If the images are printed on a laser-toner or ink-jet printer, I would not risk using a 1-bit raster image, and only use a vector file.

You will have dots of tonner around the line which will give you a slight smudgy edge. Try to find a black-only laser printer at the highest resolution you can find. 600 DPI is normal, try to find a 1200DPI one.

If you find an inkjet one, you probably will have an additional loss of sharpness if the printer is using CMY inks besides the black.

"You can increase" the resolution of your chart... doubling the size. A 600DPI target will look like a 1200DPI at double the distance, but of course, distance is another variable on a lens test.

II. For color targets

No. Do not print your own. Find a Color target of a recognized brand. Datacolor has some economic models.

They are printed with direct paint, matt finish. Any color print will have a deviation on the color. Color is FAR more important than lens resolution if you want to do some commercial work.


Some "random" links.

ISO page: https://www.iso.org/standard/71696.html

I have not use this site: https://www.appliedimage.com/product-category/test-targets-and-charts/iso-test-charts/iso-12233-digital-resolution-still-camera-test-chart-qa-72/

It seems that this is a legacy model: https://www.imatest.com/solutions/iso-12233/

A cheap option: https://www.amazon.com/DGK-Color-Tools-Resolution-Professional/dp/B00F1YEEHA/ref=sr_1_1?dchild=1&keywords=camera+test+target&qid=1634229618&sr=8-1 but the reviews say that they are "screened" so, the lines are not sharp.

A good finding from xenoid, a vector file of a similar chart: https://www.graphics.cornell.edu/%7Ewestin/misc/res-chart.html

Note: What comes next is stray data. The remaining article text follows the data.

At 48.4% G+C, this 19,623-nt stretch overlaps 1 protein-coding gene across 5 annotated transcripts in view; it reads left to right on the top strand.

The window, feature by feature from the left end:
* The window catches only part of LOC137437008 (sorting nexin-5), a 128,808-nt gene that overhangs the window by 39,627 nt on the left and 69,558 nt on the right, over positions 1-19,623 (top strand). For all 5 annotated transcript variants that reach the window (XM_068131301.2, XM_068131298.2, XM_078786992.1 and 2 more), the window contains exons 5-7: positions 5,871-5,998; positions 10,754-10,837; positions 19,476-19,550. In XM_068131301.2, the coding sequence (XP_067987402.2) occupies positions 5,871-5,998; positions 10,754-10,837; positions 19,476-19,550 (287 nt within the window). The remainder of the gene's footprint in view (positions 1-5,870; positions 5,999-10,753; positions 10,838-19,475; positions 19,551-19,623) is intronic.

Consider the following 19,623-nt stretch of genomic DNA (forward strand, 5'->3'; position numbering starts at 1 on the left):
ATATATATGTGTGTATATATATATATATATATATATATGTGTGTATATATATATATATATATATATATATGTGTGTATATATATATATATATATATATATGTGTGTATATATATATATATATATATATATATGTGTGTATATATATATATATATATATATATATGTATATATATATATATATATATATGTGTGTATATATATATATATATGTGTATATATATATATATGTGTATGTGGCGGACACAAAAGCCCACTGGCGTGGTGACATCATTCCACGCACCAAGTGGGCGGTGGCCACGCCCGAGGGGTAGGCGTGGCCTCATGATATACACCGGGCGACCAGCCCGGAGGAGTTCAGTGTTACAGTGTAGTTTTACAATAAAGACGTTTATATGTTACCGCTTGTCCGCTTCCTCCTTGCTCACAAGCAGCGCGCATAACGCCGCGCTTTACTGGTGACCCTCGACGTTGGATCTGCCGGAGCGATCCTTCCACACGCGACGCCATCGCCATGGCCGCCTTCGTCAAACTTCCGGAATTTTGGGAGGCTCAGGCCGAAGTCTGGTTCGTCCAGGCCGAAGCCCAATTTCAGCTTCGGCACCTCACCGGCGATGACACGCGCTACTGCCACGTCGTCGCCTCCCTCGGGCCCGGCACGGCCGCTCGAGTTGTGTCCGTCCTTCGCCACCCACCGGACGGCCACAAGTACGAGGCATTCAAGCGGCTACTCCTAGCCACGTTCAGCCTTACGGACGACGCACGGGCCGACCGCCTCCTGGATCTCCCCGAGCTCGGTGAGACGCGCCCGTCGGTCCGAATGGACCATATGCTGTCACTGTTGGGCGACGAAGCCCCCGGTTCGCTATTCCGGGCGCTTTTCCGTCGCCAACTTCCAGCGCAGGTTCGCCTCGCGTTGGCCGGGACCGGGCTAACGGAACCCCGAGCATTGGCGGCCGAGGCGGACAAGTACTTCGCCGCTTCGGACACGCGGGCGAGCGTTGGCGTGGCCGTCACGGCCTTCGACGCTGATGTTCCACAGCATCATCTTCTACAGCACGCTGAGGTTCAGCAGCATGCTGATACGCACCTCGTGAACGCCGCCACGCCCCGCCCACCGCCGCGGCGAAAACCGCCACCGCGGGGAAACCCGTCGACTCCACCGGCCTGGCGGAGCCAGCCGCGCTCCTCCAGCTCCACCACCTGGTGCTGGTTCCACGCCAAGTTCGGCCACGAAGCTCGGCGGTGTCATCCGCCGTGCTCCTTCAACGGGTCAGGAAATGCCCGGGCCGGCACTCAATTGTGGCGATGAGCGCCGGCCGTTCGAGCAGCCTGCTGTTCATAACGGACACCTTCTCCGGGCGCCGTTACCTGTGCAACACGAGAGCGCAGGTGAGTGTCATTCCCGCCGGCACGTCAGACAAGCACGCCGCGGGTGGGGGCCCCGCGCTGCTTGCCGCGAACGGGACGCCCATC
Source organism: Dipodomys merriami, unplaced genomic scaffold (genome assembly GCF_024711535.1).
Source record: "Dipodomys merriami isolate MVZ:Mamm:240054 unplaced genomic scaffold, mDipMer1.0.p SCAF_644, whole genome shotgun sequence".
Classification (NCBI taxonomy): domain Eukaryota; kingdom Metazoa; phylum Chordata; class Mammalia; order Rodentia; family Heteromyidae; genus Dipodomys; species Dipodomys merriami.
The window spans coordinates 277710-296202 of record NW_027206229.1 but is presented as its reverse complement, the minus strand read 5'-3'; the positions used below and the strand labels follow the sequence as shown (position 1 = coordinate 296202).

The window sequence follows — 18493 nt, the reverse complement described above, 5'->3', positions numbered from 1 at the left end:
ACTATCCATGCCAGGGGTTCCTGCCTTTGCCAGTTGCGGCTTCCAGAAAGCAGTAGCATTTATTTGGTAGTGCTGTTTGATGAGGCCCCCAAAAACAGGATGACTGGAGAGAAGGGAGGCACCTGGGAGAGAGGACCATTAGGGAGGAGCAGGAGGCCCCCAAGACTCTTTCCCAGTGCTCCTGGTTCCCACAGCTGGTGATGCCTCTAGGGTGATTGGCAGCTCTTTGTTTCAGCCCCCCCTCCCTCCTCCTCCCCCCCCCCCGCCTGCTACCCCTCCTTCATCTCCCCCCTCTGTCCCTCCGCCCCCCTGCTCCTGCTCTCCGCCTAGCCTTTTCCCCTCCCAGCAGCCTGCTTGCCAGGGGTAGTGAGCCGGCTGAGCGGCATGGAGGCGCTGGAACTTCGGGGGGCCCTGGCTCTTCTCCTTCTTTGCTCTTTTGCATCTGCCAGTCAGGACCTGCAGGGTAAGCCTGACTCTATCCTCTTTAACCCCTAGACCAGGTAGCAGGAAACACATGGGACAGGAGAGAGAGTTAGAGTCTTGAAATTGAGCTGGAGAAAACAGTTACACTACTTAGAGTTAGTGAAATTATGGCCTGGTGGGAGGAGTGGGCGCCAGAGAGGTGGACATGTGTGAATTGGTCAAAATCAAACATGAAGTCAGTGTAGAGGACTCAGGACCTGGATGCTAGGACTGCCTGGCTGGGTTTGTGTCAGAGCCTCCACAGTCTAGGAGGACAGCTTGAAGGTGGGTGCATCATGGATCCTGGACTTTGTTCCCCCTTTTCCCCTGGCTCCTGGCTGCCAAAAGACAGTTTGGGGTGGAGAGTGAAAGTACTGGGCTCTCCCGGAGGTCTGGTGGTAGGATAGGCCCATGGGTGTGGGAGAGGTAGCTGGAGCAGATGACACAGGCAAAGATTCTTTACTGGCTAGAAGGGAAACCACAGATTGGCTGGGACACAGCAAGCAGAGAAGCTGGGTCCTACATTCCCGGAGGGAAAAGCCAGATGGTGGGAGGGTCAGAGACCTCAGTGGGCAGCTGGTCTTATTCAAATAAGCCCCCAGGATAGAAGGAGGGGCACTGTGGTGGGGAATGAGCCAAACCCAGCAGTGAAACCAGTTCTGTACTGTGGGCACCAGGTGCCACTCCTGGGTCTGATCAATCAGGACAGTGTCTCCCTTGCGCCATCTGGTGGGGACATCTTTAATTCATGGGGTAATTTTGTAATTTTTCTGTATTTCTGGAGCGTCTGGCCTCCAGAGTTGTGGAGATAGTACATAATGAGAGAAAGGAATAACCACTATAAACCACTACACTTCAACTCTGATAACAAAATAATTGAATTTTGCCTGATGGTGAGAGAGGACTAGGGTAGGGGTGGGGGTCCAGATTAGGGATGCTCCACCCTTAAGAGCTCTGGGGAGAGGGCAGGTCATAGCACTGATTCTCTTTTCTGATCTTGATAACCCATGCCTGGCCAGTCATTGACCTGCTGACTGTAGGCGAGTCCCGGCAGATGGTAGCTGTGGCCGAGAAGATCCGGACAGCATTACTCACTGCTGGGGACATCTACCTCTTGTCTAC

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  • OTOH the OP want to shoot things in show rooms, so we aren't exactly aiming for accuracy...
    – xenoid
    2 days ago
  • 1
    This is one of the best explanations I have seen for this purpose...I will be using your techniques to print the test from my laser printer....As for color, well I could always improvise with something ..Thanks a ton to both @xenoid and Rafael once again
    – Nerd951
    2 days ago
  • Your penultimate link (to amazon) appears to just link to a search page, not to a specific product.
    – gerrit
    yesterday
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See here. Of course it has to be printed correctly to be of any value.

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The camera review site DPReview uses a similar resolution test chart and has an old blog post about it. Someone in the comments then linked to this German site that sells a similar chart (maybe the same chart?). The Test and Reference section of their site also has color charts and a few other things. I don't speak German, so I was just looking at the pretty pictures.

I know this isn't a great answer, but its a real world example of how I found such a thing if nothing else.

1
  • 1
    Thanks a ton @JPhi1618 for answering... I see in this answer the genuine thrill of research which made you go even to a German site ;)).. Much appreciated research on your part
    – Nerd951
    16 hours ago